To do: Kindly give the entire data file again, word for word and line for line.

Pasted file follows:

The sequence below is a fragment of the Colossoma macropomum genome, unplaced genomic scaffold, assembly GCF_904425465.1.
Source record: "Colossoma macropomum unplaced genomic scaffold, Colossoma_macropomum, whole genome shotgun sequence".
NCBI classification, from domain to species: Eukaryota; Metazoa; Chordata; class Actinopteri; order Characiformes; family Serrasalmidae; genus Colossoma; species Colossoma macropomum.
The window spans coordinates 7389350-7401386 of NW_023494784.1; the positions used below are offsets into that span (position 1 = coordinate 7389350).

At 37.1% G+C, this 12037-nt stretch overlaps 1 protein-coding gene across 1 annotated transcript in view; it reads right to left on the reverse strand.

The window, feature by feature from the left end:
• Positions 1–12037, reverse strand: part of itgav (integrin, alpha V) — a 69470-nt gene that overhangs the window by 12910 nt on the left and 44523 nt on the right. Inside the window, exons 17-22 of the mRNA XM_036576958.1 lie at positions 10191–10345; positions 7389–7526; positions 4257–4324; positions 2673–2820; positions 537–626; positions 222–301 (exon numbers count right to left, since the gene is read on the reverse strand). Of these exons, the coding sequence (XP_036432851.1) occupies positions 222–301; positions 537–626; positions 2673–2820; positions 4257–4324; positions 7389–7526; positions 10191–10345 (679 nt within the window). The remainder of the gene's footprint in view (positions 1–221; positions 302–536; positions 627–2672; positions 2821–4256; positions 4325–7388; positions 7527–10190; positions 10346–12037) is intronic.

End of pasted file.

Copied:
The sequence below is a fragment of the Colossoma macropomum genome, unplaced genomic scaffold, assembly GCF_904425465.1.
Source record: "Colossoma macropomum unplaced genomic scaffold, Colossoma_macropomum, whole genome shotgun sequence".
NCBI classification, from domain to species: Eukaryota; Metazoa; Chordata; class Actinopteri; order Characiformes; family Serrasalmidae; genus Colossoma; species Colossoma macropomum.
The window spans coordinates 7389350-7401386 of NW_023494784.1; the positions used below are offsets into that span (position 1 = coordinate 7389350).

At 37.1% G+C, this 12037-nt stretch overlaps 1 protein-coding gene across 1 annotated transcript in view; it reads right to left on the reverse strand.

The window, feature by feature from the left end:
• Positions 1–12037, reverse strand: part of itgav (integrin, alpha V) — a 69470-nt gene that overhangs the window by 12910 nt on the left and 44523 nt on the right. Inside the window, exons 17-22 of the mRNA XM_036576958.1 lie at positions 10191–10345; positions 7389–7526; positions 4257–4324; positions 2673–2820; positions 537–626; positions 222–301 (exon numbers count right to left, since the gene is read on the reverse strand). Of these exons, the coding sequence (XP_036432851.1) occupies positions 222–301; positions 537–626; positions 2673–2820; positions 4257–4324; positions 7389–7526; positions 10191–10345 (679 nt within the window). The remainder of the gene's footprint in view (positions 1–221; positions 302–536; positions 627–2672; positions 2821–4256; positions 4325–7388; positions 7527–10190; positions 10346–12037) is intronic.